This case involves the jurisdiction of the Court of Claims to entertain damage suits against the state arising out of the unconstitutional conduct by New York State police officers. Artemus Lyles, a black man, was stopped for a traffic infraction early Saturday morning on March 27, 1999. In connection with the traffic stop, Mr. Lyles was detained for over an hour, his car was searched and portions of the interior of the car were torn apart in a search to which Mr. Lyles did not consent. Mr. Lyles was then released and he was permitted to continue on his trip home. Three minutes later, the officers stopped Mr. Lyles again. They searched the vehicle again, tearing open the interior panels of the car door. They handcuffed Lyles so as to coerce him into opening the trunk, after which the officers broke a guitar that had been in the trunk. Mr. Lyles was then released and permitted to drive home. These searches were undertaken in violation of the Fourth Amendment and the state constitutional analogue to the Fourth Amendment. Mr. Lyles also contends that racial profiling was a factor in the police stops and that, as such, the unreasonable search and seizure also violated the Equal Protection clause of the Fourteenth Amendment. Mr. Lyles seeks damages to compensate for these constitutional injuries and for injury to his property.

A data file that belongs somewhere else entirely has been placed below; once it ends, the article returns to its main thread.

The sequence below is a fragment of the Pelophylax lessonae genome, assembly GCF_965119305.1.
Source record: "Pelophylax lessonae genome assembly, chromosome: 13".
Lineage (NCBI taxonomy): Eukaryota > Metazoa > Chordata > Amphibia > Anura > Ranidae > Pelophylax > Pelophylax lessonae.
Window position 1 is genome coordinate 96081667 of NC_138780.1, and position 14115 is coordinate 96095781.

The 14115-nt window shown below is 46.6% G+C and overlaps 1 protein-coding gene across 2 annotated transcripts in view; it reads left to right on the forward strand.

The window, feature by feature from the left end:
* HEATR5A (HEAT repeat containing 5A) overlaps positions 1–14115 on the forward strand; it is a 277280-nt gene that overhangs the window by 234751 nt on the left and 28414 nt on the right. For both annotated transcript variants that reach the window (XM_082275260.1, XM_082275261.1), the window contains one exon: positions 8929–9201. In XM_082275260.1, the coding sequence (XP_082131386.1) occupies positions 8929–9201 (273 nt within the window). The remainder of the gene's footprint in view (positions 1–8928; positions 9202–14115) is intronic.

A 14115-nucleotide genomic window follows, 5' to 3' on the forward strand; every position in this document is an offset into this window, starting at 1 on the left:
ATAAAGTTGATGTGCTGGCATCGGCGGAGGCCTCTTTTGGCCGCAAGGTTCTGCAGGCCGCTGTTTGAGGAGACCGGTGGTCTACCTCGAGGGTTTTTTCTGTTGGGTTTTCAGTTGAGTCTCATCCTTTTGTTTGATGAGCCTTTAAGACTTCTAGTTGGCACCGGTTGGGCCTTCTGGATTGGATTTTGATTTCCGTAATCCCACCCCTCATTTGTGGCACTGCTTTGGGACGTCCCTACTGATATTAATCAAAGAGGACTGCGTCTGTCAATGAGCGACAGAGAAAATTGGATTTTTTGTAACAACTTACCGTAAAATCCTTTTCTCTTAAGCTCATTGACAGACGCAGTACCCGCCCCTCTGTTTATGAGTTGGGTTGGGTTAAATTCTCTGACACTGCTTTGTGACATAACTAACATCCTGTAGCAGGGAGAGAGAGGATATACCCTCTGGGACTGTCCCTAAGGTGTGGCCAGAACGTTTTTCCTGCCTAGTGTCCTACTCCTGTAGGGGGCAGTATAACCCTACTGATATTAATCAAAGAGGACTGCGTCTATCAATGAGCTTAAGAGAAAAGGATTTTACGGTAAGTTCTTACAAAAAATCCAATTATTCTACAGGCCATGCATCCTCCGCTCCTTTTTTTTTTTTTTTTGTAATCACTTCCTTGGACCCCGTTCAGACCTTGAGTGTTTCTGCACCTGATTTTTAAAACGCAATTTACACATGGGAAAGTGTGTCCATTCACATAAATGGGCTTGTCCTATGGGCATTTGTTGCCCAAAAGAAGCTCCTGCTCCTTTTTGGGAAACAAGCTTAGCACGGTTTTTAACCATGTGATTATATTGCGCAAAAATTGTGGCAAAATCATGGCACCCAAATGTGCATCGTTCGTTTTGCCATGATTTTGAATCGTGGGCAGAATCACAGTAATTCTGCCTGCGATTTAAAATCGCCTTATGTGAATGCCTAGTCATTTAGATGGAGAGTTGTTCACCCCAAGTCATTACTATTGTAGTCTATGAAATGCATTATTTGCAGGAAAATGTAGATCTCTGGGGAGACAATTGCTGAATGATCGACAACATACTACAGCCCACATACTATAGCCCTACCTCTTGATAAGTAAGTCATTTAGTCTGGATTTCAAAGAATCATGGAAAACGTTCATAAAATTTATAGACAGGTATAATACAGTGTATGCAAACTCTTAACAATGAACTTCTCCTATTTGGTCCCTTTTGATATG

The Court of Claims dismissed the suit on the ground that constitutional claims cannot be pursued in the Court of Claims if the claimant can pursue common law tort claims. The NYCLU appealed that decision as inconsistent with the Court of Appeals decision in Brown v. State of New York, 89 N.Y.2d 172 (1996), but the Appellate Division, Second Department affirmed the dismissal. In a brief submitted to the Court of Appeals on Sept. 3, 2004, the NYCLU argued that constitutional claims are distinct from common law claims, that they address different interests and involve different elements and that litigants should be permitted to pursue constitutional claims in the Court of Claims even if they might have separate and independent tort law claims. On Nov. 30, 2004, the Court of Appeals affirmed the decision of the Appellate Division.
N.Y. State Court of Claims, Index No. 105774, App. Div., 2nd Dept., No. 2002-10356 (direct)